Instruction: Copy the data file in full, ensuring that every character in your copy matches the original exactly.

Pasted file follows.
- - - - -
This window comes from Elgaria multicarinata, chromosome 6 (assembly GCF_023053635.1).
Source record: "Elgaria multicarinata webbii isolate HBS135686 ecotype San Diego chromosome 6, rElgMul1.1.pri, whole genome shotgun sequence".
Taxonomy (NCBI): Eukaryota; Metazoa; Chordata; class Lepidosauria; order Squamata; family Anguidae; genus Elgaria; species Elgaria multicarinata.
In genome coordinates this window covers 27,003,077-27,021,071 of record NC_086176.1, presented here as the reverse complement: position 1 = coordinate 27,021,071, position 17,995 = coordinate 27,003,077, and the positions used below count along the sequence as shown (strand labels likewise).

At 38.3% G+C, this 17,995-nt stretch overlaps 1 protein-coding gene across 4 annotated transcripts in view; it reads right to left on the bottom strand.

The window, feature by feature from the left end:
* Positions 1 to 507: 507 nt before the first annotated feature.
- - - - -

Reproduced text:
This window comes from Elgaria multicarinata, chromosome 6 (assembly GCF_023053635.1).
Source record: "Elgaria multicarinata webbii isolate HBS135686 ecotype San Diego chromosome 6, rElgMul1.1.pri, whole genome shotgun sequence".
Taxonomy (NCBI): Eukaryota; Metazoa; Chordata; class Lepidosauria; order Squamata; family Anguidae; genus Elgaria; species Elgaria multicarinata.
In genome coordinates this window covers 27,003,077-27,021,071 of record NC_086176.1, presented here as the reverse complement: position 1 = coordinate 27,021,071, position 17,995 = coordinate 27,003,077, and the positions used below count along the sequence as shown (strand labels likewise).

At 38.3% G+C, this 17,995-nt stretch overlaps 1 protein-coding gene across 4 annotated transcripts in view; it reads right to left on the bottom strand.

The window, feature by feature from the left end:
* Positions 1 to 507: 507 nt before the first annotated feature.